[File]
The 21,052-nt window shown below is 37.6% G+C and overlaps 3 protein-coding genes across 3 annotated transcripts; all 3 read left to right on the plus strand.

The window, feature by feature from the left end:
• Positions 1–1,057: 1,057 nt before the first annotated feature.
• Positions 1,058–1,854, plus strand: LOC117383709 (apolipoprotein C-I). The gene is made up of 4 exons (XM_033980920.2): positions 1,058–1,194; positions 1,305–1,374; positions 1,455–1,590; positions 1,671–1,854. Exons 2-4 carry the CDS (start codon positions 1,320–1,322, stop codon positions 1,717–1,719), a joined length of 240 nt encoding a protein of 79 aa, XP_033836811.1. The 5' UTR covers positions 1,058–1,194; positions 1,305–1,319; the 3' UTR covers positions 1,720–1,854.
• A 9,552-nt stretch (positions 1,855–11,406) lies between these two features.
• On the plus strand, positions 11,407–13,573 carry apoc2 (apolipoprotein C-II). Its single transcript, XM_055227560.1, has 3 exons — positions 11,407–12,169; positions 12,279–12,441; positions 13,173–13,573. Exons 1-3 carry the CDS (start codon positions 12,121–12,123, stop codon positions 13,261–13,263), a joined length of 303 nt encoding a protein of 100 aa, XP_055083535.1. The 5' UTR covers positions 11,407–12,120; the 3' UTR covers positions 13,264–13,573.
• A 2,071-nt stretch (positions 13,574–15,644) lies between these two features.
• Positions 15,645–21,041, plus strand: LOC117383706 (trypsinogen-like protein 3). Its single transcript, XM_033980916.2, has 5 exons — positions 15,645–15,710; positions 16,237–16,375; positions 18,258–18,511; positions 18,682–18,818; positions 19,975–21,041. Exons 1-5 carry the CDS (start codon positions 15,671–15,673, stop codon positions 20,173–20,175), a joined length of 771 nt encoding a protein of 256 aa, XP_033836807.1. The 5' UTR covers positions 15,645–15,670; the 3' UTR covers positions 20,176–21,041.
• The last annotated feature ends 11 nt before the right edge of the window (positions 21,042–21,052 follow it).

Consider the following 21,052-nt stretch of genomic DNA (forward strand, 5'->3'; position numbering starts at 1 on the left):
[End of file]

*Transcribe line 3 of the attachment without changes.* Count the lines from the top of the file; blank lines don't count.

• Positions 1–1,057: 1,057 nt before the first annotated feature.